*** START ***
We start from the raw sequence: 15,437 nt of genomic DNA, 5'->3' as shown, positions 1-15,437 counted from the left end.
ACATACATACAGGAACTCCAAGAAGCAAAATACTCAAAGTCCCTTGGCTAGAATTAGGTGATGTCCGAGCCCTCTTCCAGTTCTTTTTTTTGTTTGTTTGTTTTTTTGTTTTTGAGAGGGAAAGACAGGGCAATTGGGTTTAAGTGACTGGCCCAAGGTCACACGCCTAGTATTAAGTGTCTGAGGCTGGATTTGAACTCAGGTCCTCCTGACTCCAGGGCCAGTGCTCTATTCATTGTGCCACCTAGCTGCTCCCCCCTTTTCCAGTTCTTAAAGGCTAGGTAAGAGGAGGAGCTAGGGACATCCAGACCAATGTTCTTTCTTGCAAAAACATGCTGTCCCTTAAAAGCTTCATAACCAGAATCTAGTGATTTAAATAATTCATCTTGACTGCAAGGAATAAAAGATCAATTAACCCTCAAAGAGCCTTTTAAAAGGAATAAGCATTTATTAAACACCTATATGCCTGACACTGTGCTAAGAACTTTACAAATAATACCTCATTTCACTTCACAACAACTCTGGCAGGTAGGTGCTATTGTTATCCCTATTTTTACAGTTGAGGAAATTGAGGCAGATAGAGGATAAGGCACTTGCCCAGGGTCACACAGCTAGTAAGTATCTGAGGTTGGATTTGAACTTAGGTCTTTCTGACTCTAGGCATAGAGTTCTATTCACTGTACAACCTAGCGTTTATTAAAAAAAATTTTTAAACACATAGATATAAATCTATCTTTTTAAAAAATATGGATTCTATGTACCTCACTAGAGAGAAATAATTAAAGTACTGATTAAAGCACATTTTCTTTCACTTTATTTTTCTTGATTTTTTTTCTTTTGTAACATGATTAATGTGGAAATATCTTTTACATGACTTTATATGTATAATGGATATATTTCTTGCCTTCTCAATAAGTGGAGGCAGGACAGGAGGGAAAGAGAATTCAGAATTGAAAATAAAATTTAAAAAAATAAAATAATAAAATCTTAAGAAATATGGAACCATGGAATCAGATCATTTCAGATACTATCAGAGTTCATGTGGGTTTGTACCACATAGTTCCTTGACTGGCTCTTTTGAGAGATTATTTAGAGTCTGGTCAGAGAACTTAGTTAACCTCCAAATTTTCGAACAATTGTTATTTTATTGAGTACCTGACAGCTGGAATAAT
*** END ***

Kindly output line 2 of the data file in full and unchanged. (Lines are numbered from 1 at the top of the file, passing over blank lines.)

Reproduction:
ACATACATACAGGAACTCCAAGAAGCAAAATACTCAAAGTCCCTTGGCTAGAATTAGGTGATGTCCGAGCCCTCTTCCAGTTCTTTTTTTTGTTTGTTTGTTTTTTTGTTTTTGAGAGGGAAAGACAGGGCAATTGGGTTTAAGTGACTGGCCCAAGGTCACACGCCTAGTATTAAGTGTCTGAGGCTGGATTTGAACTCAGGTCCTCCTGACTCCAGGGCCAGTGCTCTATTCATTGTGCCACCTAGCTGCTCCCCCCTTTTCCAGTTCTTAAAGGCTAGGTAAGAGGAGGAGCTAGGGACATCCAGACCAATGTTCTTTCTTGCAAAAACATGCTGTCCCTTAAAAGCTTCATAACCAGAATCTAGTGATTTAAATAATTCATCTTGACTGCAAGGAATAAAAGATCAATTAACCCTCAAAGAGCCTTTTAAAAGGAATAAGCATTTATTAAACACCTATATGCCTGACACTGTGCTAAGAACTTTACAAATAATACCTCATTTCACTTCACAACAACTCTGGCAGGTAGGTGCTATTGTTATCCCTATTTTTACAGTTGAGGAAATTGAGGCAGATAGAGGATAAGGCACTTGCCCAGGGTCACACAGCTAGTAAGTATCTGAGGTTGGATTTGAACTTAGGTCTTTCTGACTCTAGGCATAGAGTTCTATTCACTGTACAACCTAGCGTTTATTAAAAAAAATTTTTAAACACATAGATATAAATCTATCTTTTTAAAAAATATGGATTCTATGTACCTCACTAGAGAGAAATAATTAAAGTACTGATTAAAGCACATTTTCTTTCACTTTATTTTTCTTGATTTTTTTTCTTTTGTAACATGATTAATGTGGAAATATCTTTTACATGACTTTATATGTATAATGGATATATTTCTTGCCTTCTCAATAAGTGGAGGCAGGACAGGAGGGAAAGAGAATTCAGAATTGAAAATAAAATTTAAAAAAATAAAATAATAAAATCTTAAGAAATATGGAACCATGGAATCAGATCATTTCAGATACTATCAGAGTTCATGTGGGTTTGTACCACATAGTTCCTTGACTGGCTCTTTTGAGAGATTATTTAGAGTCTGGTCAGAGAACTTAGTTAACCTCCAAATTTTCGAACAATTGTTATTTTATTGAGTACCTGACAGCTGGAATAAT